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Appendix B Common Lisp Compatibility

Following is a list of all known incompatibilities between this package and Common Lisp as documented in Steele (2nd edition).

Certain function names, such as member, assoc, and floor, were already taken by (incompatible) Emacs Lisp functions; this package appends ‘*’ to the names of its Common Lisp versions of these functions.

The word defun* is required instead of defun in order to use extended Common Lisp argument lists in a function. Likewise, defmacro* and function* are versions of those forms which understand full-featured argument lists. The &whole keyword does not work in defmacro argument lists (except inside recursive argument lists).

In order to allow an efficient implementation, keyword arguments use a slightly cheesy parser which may be confused if a keyword symbol is passed as the value of another keyword argument. (Specifically, (memq :keyword rest-of-arguments) is used to scan for :keyword among the supplied keyword arguments.)

The eql and equal predicates do not distinguish between IEEE floating-point plus and minus zero. The equalp predicate has several differences with Common Lisp; see Predicates.

The setf mechanism is entirely compatible, except that setf-methods return a list of five values rather than five values directly. Also, the new “setf function” concept (typified by (defun (setf foo) …)) is not implemented.

The do-all-symbols form is the same as do-symbols with no obarray argument. In Common Lisp, this form would iterate over all symbols in all packages. Since Emacs obarrays are not a first-class package mechanism, there is no way for do-all-symbols to locate any but the default obarray.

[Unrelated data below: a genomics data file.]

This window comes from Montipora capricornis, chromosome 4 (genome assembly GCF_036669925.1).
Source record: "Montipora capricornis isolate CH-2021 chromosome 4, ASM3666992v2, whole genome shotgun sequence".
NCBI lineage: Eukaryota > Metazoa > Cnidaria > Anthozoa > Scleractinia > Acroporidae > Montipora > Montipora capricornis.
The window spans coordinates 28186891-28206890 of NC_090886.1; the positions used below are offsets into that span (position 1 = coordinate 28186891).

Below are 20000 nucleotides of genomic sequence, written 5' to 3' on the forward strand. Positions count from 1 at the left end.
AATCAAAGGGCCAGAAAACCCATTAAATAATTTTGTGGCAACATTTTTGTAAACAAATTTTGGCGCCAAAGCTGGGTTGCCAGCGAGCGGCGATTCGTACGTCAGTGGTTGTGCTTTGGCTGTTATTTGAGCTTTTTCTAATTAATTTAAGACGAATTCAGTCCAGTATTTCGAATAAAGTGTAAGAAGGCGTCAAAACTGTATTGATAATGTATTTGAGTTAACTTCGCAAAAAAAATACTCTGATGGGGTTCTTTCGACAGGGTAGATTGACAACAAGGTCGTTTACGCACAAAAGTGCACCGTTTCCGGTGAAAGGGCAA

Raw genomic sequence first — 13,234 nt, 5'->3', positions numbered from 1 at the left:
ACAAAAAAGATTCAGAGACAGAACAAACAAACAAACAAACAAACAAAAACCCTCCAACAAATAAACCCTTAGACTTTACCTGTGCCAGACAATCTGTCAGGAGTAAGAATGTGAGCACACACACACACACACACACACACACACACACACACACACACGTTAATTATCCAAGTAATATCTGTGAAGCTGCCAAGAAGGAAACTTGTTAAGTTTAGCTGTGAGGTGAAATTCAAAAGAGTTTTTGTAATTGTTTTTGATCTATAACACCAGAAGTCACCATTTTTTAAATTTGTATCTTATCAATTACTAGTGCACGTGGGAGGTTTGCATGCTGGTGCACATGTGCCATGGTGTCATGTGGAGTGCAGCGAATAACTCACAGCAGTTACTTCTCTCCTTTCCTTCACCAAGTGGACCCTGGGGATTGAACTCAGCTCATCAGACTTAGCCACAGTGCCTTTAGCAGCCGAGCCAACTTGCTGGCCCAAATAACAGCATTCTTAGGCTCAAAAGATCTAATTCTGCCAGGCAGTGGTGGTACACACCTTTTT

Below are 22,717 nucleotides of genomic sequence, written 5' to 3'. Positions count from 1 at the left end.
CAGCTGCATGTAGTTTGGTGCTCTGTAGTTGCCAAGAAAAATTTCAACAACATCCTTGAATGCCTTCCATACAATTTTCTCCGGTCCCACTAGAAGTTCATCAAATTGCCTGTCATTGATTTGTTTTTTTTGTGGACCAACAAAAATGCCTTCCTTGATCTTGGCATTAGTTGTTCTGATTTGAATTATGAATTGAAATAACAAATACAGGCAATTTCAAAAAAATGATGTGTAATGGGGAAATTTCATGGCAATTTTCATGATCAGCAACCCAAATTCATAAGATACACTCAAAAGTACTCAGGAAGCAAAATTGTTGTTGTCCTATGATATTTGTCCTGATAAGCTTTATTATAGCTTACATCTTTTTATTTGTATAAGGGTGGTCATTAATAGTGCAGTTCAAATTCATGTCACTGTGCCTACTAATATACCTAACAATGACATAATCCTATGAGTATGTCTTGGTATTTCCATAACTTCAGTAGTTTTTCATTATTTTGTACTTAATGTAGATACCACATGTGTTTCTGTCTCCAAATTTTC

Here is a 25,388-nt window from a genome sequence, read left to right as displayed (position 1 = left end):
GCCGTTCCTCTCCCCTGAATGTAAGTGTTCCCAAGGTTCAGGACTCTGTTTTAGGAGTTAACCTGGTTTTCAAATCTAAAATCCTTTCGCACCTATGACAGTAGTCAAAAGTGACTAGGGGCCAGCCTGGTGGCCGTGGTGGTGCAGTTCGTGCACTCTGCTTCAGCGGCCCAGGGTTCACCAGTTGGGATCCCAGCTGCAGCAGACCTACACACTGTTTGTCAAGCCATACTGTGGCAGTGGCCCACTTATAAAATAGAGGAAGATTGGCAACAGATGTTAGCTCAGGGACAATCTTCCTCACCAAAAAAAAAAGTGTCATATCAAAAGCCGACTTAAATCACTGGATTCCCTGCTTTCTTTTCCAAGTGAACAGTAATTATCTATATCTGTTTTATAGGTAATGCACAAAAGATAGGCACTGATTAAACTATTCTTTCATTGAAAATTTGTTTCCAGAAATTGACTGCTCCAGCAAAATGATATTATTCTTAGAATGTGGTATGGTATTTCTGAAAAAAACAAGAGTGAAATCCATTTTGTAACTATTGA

The loop macro is complete except that loop-finish and type specifiers are unimplemented.

The multiple-value return facility treats lists as multiple values, since Emacs Lisp cannot support multiple return values directly. The macros will be compatible with Common Lisp if values or values-list is always used to return to a multiple-value-bind or other multiple-value receiver; if values is used without multiple-value-… or vice-versa the effect will be different from Common Lisp.

Many Common Lisp declarations are ignored, and others match the Common Lisp standard in concept but not in detail. For example, local special declarations, which are purely advisory in Emacs Lisp, do not rigorously obey the scoping rules set down in Steele’s book.

The variable *gensym-counter* starts out with a pseudo-random value rather than with zero. This is to cope with the fact that generated symbols become interned when they are written to and loaded back from a file.

The defstruct facility is compatible, except that structures are of type :type vector :named by default rather than some special, distinct type. Also, the :type slot option is ignored.

The second argument of check-type is treated differently.

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